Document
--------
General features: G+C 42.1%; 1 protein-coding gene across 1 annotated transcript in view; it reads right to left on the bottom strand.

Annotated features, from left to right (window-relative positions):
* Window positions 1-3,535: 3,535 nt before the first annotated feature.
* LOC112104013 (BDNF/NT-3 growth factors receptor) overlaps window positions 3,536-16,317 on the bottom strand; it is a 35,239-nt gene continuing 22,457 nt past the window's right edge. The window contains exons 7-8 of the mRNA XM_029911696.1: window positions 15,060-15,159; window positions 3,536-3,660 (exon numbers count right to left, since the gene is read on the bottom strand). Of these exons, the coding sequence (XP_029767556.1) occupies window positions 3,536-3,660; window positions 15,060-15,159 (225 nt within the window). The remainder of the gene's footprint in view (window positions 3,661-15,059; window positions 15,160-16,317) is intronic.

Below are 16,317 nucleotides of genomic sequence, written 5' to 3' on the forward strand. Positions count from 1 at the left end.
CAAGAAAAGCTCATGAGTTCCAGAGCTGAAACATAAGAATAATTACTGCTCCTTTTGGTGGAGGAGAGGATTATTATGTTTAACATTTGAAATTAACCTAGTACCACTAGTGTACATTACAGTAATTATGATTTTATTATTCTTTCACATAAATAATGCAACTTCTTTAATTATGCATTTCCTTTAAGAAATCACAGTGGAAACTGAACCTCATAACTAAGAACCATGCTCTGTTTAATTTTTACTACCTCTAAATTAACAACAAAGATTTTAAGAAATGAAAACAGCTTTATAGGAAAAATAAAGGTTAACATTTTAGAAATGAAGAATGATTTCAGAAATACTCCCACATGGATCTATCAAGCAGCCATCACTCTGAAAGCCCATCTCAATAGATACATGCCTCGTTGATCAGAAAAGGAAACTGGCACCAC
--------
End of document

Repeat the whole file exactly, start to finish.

General features: G+C 42.1%; 1 protein-coding gene across 1 annotated transcript in view; it reads right to left on the bottom strand.

Annotated features, from left to right (window-relative positions):
* Window positions 1-3,535: 3,535 nt before the first annotated feature.
* LOC112104013 (BDNF/NT-3 growth factors receptor) overlaps window positions 3,536-16,317 on the bottom strand; it is a 35,239-nt gene continuing 22,457 nt past the window's right edge. The window contains exons 7-8 of the mRNA XM_029911696.1: window positions 15,060-15,159; window positions 3,536-3,660 (exon numbers count right to left, since the gene is read on the bottom strand). Of these exons, the coding sequence (XP_029767556.1) occupies window positions 3,536-3,660; window positions 15,060-15,159 (225 nt within the window). The remainder of the gene's footprint in view (window positions 3,661-15,059; window positions 15,160-16,317) is intronic.

Below are 16,317 nucleotides of genomic sequence, written 5' to 3' on the forward strand. Positions count from 1 at the left end.
CAAGAAAAGCTCATGAGTTCCAGAGCTGAAACATAAGAATAATTACTGCTCCTTTTGGTGGAGGAGAGGATTATTATGTTTAACATTTGAAATTAACCTAGTACCACTAGTGTACATTACAGTAATTATGATTTTATTATTCTTTCACATAAATAATGCAACTTCTTTAATTATGCATTTCCTTTAAGAAATCACAGTGGAAACTGAACCTCATAACTAAGAACCATGCTCTGTTTAATTTTTACTACCTCTAAATTAACAACAAAGATTTTAAGAAATGAAAACAGCTTTATAGGAAAAATAAAGGTTAACATTTTAGAAATGAAGAATGATTTCAGAAATACTCCCACATGGATCTATCAAGCAGCCATCACTCTGAAAGCCCATCTCAATAGATACATGCCTCGTTGATCAGAAAAGGAAACTGGCACCAC